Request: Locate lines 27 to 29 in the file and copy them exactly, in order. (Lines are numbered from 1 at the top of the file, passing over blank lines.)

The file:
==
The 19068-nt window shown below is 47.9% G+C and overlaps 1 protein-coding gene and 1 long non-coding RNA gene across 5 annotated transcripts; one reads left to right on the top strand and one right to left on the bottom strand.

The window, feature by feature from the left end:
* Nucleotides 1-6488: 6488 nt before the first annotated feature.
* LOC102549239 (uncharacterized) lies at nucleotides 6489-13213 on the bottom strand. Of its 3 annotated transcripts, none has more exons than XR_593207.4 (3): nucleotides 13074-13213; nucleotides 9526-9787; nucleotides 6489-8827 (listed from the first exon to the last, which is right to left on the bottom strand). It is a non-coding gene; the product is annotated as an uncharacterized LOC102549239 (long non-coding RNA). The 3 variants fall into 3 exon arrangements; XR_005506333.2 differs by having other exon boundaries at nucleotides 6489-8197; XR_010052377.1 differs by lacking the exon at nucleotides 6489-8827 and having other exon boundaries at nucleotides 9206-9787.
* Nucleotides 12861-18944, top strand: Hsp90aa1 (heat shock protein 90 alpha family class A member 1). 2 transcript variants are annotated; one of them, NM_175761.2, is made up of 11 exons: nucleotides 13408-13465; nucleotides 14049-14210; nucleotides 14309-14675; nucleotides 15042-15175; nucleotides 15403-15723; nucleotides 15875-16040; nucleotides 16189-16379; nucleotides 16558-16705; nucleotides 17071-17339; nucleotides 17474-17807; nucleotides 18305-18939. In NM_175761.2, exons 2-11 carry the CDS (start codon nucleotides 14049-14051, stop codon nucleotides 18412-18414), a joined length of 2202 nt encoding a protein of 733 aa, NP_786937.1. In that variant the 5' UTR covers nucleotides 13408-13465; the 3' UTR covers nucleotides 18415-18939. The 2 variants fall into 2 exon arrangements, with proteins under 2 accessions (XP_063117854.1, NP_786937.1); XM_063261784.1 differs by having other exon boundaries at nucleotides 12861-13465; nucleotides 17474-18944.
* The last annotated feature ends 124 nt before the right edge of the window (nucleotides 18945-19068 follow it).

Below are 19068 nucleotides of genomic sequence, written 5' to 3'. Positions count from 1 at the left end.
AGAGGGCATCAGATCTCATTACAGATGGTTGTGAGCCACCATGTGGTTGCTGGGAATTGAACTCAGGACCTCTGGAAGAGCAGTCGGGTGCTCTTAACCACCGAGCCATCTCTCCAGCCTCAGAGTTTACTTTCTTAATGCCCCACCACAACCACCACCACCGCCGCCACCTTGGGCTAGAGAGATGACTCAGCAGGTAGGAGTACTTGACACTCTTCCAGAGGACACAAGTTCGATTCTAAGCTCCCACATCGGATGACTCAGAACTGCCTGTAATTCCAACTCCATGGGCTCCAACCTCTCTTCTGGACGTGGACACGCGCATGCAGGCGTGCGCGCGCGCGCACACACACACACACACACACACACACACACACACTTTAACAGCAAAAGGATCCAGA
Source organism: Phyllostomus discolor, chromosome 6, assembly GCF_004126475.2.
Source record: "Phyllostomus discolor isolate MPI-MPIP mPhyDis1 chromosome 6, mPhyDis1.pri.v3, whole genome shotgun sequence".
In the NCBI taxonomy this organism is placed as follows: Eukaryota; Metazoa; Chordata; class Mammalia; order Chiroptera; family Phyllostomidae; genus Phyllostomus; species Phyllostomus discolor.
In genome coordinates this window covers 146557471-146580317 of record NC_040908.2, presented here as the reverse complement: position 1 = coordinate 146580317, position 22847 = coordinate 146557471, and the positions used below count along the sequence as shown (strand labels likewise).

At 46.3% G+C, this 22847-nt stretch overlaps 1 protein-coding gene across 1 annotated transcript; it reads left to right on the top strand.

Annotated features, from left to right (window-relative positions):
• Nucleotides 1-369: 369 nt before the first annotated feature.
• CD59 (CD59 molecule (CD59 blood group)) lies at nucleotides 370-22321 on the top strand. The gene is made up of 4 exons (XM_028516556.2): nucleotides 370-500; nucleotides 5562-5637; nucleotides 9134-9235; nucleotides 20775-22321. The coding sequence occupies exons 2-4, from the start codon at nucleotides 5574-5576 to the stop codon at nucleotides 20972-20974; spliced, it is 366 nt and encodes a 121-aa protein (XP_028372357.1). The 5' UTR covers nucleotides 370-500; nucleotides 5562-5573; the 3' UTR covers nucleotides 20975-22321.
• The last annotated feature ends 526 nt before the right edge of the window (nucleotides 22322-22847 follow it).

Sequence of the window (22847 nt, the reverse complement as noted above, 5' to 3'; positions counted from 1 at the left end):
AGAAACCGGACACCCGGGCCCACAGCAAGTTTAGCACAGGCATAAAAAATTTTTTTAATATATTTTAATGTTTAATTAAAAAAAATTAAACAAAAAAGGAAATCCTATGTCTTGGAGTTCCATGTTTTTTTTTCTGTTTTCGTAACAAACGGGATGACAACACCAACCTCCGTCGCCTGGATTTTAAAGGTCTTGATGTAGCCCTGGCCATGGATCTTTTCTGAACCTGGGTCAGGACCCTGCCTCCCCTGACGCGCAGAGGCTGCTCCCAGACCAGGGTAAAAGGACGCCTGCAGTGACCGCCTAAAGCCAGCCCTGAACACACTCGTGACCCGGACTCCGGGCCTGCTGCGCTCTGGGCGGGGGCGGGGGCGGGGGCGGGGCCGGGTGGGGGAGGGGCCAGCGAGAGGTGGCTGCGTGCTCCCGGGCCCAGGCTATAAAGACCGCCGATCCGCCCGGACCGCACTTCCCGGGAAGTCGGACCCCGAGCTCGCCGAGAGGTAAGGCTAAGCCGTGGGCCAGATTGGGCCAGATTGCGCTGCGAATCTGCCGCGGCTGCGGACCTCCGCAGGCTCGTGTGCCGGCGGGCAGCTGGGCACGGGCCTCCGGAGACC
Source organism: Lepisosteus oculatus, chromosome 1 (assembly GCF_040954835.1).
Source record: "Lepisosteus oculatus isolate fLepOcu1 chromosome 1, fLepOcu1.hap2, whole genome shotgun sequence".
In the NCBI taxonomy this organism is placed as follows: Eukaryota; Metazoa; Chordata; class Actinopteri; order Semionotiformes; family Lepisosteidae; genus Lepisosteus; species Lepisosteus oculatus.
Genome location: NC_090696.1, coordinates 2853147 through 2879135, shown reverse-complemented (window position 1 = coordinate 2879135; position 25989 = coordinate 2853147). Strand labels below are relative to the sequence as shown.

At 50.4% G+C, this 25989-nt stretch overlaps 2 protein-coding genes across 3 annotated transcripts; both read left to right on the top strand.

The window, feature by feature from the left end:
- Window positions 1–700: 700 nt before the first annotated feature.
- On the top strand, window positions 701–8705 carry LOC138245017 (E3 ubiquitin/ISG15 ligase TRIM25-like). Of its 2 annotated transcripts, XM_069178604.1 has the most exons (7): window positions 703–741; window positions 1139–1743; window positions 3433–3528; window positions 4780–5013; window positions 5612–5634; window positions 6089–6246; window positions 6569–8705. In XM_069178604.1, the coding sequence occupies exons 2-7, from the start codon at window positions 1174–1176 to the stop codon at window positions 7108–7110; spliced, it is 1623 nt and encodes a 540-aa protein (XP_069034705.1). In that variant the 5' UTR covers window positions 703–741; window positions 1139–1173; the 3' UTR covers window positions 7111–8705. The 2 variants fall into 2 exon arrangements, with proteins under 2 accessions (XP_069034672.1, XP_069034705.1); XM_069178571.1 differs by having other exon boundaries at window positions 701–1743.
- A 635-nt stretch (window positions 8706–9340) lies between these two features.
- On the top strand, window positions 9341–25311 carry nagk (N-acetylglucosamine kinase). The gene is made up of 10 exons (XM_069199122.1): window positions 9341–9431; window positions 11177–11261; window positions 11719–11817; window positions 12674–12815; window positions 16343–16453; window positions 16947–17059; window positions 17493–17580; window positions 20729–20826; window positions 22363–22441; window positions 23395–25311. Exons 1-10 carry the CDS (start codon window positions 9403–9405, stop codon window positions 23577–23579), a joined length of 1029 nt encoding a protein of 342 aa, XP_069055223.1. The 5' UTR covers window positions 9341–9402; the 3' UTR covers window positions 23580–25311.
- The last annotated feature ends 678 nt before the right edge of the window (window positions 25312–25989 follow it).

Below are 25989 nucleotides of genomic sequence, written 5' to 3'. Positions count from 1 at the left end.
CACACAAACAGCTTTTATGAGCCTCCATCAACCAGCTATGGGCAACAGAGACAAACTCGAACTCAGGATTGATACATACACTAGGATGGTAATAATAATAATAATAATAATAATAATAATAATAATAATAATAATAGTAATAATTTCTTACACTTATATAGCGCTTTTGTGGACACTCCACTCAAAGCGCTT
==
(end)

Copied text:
- On the top strand, window positions 701–8705 carry LOC138245017 (E3 ubiquitin/ISG15 ligase TRIM25-like). Of its 2 annotated transcripts, XM_069178604.1 has the most exons (7): window positions 703–741; window positions 1139–1743; window positions 3433–3528; window positions 4780–5013; window positions 5612–5634; window positions 6089–6246; window positions 6569–8705. In XM_069178604.1, the coding sequence occupies exons 2-7, from the start codon at window positions 1174–1176 to the stop codon at window positions 7108–7110; spliced, it is 1623 nt and encodes a 540-aa protein (XP_069034705.1). In that variant the 5' UTR covers window positions 703–741; window positions 1139–1173; the 3' UTR covers window positions 7111–8705. The 2 variants fall into 2 exon arrangements, with proteins under 2 accessions (XP_069034672.1, XP_069034705.1); XM_069178571.1 differs by having other exon boundaries at window positions 701–1743.
- A 635-nt stretch (window positions 8706–9340) lies between these two features.
- On the top strand, window positions 9341–25311 carry nagk (N-acetylglucosamine kinase). The gene is made up of 10 exons (XM_069199122.1): window positions 9341–9431; window positions 11177–11261; window positions 11719–11817; window positions 12674–12815; window positions 16343–16453; window positions 16947–17059; window positions 17493–17580; window positions 20729–20826; window positions 22363–22441; window positions 23395–25311. Exons 1-10 carry the CDS (start codon window positions 9403–9405, stop codon window positions 23577–23579), a joined length of 1029 nt encoding a protein of 342 aa, XP_069055223.1. The 5' UTR covers window positions 9341–9402; the 3' UTR covers window positions 23580–25311.